Taiwan’s cheesecakes are sublime. They’re light and fresh, plus they’re not very sweet, but the taste is off the charts.
These are nothing like New York cheesecakes, which are dense and creamy and very cheesy. Rather Taiwanese cheesecakes are almost like chilled soufflés.
When I worked in Taipei, my girlfriends in the office would often take me along to a bakery whenever they needed an afternoon pick-me-up, and there these exquisite cheesecakes would beckon.
Part of the allure would be the mirrorlike glaze that contained shimmering bits of colorful fruit. They looked so decadent, and yet turned out to be (almost) diet food because of their cloudlike texture.
These cheesecakes often are baked without a graham cracker crust, which lessens the sweetness by many decibels. This also means that all of the focus in this dessert is aimed at the cheesecake and whatever topping is slid on top.
|Pretty as a picture|
I mean, these are relatively lo cal, right?
Taiwanese style orange cheesecake
Táiwān zhīshì júxiāng dàngāo 台灣芝士橘香蛋糕
Makes one (6-inch | 15 cm) cake and serves around 6
2 large egg whites, room temperature
1 teaspoon orange juice
3 tablespoons sugar, divided in half
Rest of the filling:
About 4 ounces | 110 g cream cheese, room temperature
1½ tablespoons unsalted butter, softened
1½ tablespoons sugar
6 tablespoons | 85 ml whole milk, room temperature
2 large egg yolks, room temperature
1 tablespoon cornstarch
½ teaspoon fine sea salt
Finely grated peel of 1 orange
Boiling water, as needed
1 envelope gelatin
¼ cup | 60 ml cool water
1 (11 ounce | 312 g) can mandarin orange segments in light syrup
Orange juice, as needed
1. Start this a day before you plan to serve it. Line a 6-inch | 15 cm springform pan with aluminum foil, spray lightly with oil, and then line it with yet another layer of parchment paper. Set a rack in the center of your oven and heat the oven to 350°F | 180°C.
2. Place the egg whites, orange juice, and half of the sugar in a very clean mixing bow. Whip on high with the whisk attachment until soft peaks form. Sprinkle in the rest of the sugar and beat until the whites are a stiff meringue, but not dry. Scrape this into a clean work bowl.
|Arrange the orange segments|
4. Use a balloon whisk to fold a quarter of the meringue into the batter, and then gently fold in the rest.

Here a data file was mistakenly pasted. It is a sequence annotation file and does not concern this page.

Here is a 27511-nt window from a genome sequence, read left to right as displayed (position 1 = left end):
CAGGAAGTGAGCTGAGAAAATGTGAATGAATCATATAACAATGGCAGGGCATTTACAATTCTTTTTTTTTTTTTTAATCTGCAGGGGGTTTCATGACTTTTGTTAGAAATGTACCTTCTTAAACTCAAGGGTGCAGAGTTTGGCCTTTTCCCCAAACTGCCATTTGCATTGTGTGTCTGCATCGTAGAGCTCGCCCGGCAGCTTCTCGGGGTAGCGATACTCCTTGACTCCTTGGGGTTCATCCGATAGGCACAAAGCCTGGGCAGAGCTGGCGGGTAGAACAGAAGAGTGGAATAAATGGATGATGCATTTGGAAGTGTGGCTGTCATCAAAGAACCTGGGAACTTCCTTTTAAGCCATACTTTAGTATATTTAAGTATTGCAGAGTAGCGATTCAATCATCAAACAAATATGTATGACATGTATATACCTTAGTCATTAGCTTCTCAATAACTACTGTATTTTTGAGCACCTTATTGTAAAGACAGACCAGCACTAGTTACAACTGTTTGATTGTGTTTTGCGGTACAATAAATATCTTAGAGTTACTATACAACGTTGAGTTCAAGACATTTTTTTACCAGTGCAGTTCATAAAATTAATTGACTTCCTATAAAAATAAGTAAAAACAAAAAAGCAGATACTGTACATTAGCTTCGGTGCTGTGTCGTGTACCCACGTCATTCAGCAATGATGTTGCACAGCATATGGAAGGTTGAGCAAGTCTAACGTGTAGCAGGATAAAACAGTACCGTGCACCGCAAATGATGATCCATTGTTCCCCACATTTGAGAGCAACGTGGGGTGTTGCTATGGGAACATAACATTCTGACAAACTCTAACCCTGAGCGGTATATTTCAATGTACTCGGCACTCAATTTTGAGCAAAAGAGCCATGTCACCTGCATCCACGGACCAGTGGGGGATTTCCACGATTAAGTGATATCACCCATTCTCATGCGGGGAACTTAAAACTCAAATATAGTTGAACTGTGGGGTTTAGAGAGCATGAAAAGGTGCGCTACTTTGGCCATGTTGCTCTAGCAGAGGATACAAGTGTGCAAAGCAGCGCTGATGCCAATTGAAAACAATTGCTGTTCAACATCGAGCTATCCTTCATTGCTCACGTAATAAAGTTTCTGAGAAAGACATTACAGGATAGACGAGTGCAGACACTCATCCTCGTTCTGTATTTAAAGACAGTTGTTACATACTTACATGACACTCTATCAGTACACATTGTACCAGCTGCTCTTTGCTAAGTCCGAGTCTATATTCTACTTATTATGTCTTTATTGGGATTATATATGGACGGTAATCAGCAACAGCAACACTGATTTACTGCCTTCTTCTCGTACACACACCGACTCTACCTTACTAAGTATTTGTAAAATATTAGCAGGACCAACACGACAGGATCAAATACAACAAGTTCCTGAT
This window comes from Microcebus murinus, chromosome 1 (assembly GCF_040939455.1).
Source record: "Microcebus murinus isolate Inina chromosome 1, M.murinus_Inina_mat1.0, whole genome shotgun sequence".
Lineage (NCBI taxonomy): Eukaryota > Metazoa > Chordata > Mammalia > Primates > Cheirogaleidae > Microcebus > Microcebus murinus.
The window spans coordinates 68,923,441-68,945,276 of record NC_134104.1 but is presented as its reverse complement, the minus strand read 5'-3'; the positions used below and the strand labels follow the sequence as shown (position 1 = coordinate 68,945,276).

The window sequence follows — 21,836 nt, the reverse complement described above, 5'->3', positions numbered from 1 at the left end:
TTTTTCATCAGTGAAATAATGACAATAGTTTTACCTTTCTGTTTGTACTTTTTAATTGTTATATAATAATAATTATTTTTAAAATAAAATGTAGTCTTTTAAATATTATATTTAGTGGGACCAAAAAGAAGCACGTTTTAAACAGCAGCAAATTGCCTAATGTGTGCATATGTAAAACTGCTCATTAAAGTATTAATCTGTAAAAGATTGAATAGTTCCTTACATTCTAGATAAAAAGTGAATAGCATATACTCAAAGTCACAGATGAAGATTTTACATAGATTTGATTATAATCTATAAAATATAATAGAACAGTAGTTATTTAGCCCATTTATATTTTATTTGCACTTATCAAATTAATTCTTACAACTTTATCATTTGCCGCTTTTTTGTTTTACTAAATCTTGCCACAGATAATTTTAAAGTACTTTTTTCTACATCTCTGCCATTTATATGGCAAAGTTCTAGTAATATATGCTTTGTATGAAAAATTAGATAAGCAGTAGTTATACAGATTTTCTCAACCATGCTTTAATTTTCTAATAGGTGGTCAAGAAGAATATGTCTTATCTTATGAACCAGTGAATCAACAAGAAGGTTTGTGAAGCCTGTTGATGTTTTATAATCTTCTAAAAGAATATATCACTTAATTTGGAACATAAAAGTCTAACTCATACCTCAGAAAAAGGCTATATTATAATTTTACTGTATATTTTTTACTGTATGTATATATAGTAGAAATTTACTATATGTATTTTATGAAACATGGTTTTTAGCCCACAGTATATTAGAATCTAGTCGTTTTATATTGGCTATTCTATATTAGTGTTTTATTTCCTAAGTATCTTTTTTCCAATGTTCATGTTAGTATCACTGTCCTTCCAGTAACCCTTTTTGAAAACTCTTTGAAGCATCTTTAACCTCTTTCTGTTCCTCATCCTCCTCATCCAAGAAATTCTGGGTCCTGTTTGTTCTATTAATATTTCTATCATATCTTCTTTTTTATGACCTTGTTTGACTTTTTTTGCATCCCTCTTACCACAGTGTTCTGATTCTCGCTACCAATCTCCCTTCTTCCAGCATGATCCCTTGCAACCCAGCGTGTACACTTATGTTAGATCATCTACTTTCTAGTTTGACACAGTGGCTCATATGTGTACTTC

5. Scrape the batter into the prepared cake pan. Set this into a deep baking pan and add enough boiling water so that it comes up at least 1 inch | 2 cm around the cake pan. Bake the cheesecake in the water bath for 15 minutes, at which time the surface should start to barely turn brown. Reduce the heat to 250°F | 120°C and continue to bake for around 35 to 40 minutes. The edges will pull away from the pan and a toothpick inserted in the center will come out clean when it is ready. Remove the cheesecake from the oven and set it on a rack to cool for about 10 minutes.
6. Release the cake from the rim. Pull the parchment paper gently away from the cheesecake and then let the cake cool down to room temperature.
8. The cake will shrink as it cools, so the easiest way to mold a jelly top is to line the cake pan you just used with plastic wrap and use this as your jelly mold. You will then cut away any extra jelly later on. So, arrange the mandarin orange slices in the bottom of the pan in an attractive pattern. Pour about ¼ cup | 60 ml of the gelatin mixture over the orange segments and chill. When this has firmed up, pour in about ½ cup | 125 ml over the jelly and chill again.
9. When the jelly is very firm, remove it from the plastic and flip it over onto the plastic wrap and return it to the pan so that the oranges are on the top – this will give you a shiny surface on the finished cake. Pour in the rest of the gelatin mixture and then set the cheesecake on top. Cover and chill overnight.
10. Unmold the cheesecake onto a serving plate and trim off any excess from the jelly layer. Use a sharp knife to cut it into wedges, and wipe the knife with a hot, moist towel between slices to get sharp edges to each wedge.